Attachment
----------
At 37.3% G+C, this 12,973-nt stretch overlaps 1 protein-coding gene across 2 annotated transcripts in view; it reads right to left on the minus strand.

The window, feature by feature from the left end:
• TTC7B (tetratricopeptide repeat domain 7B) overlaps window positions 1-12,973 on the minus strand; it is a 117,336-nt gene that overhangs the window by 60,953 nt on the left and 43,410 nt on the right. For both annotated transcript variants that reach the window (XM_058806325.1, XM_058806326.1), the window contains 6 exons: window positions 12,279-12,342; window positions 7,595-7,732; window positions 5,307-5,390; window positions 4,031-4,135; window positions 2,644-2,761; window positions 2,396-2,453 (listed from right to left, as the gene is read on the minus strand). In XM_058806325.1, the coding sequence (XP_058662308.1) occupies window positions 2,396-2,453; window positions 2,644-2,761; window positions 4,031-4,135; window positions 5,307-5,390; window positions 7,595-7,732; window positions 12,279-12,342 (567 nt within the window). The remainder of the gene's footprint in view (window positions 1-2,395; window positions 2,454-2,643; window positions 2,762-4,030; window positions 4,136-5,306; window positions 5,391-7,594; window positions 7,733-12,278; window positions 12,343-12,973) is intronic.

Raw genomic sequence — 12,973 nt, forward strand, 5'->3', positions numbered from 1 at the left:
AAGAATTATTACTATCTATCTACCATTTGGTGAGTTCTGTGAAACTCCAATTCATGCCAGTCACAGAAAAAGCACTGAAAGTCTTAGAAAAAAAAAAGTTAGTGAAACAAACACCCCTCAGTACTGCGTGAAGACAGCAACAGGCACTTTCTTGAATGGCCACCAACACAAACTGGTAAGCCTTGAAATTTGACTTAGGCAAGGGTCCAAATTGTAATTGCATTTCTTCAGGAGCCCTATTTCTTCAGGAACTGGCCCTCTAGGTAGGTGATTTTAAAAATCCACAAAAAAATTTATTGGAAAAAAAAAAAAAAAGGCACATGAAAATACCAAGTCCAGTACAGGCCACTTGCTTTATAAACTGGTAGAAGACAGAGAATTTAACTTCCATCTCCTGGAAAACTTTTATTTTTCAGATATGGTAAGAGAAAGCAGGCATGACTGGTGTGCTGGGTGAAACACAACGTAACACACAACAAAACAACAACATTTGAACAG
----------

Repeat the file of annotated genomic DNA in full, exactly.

At 37.3% G+C, this 12,973-nt stretch overlaps 1 protein-coding gene across 2 annotated transcripts in view; it reads right to left on the minus strand.

The window, feature by feature from the left end:
• TTC7B (tetratricopeptide repeat domain 7B) overlaps window positions 1-12,973 on the minus strand; it is a 117,336-nt gene that overhangs the window by 60,953 nt on the left and 43,410 nt on the right. For both annotated transcript variants that reach the window (XM_058806325.1, XM_058806326.1), the window contains 6 exons: window positions 12,279-12,342; window positions 7,595-7,732; window positions 5,307-5,390; window positions 4,031-4,135; window positions 2,644-2,761; window positions 2,396-2,453 (listed from right to left, as the gene is read on the minus strand). In XM_058806325.1, the coding sequence (XP_058662308.1) occupies window positions 2,396-2,453; window positions 2,644-2,761; window positions 4,031-4,135; window positions 5,307-5,390; window positions 7,595-7,732; window positions 12,279-12,342 (567 nt within the window). The remainder of the gene's footprint in view (window positions 1-2,395; window positions 2,454-2,643; window positions 2,762-4,030; window positions 4,136-5,306; window positions 5,391-7,594; window positions 7,733-12,278; window positions 12,343-12,973) is intronic.

Raw genomic sequence — 12,973 nt, forward strand, 5'->3', positions numbered from 1 at the left:
AAGAATTATTACTATCTATCTACCATTTGGTGAGTTCTGTGAAACTCCAATTCATGCCAGTCACAGAAAAAGCACTGAAAGTCTTAGAAAAAAAAAAGTTAGTGAAACAAACACCCCTCAGTACTGCGTGAAGACAGCAACAGGCACTTTCTTGAATGGCCACCAACACAAACTGGTAAGCCTTGAAATTTGACTTAGGCAAGGGTCCAAATTGTAATTGCATTTCTTCAGGAGCCCTATTTCTTCAGGAACTGGCCCTCTAGGTAGGTGATTTTAAAAATCCACAAAAAAATTTATTGGAAAAAAAAAAAAAAAGGCACATGAAAATACCAAGTCCAGTACAGGCCACTTGCTTTATAAACTGGTAGAAGACAGAGAATTTAACTTCCATCTCCTGGAAAACTTTTATTTTTCAGATATGGTAAGAGAAAGCAGGCATGACTGGTGTGCTGGGTGAAACACAACGTAACACACAACAAAACAACAACATTTGAACAG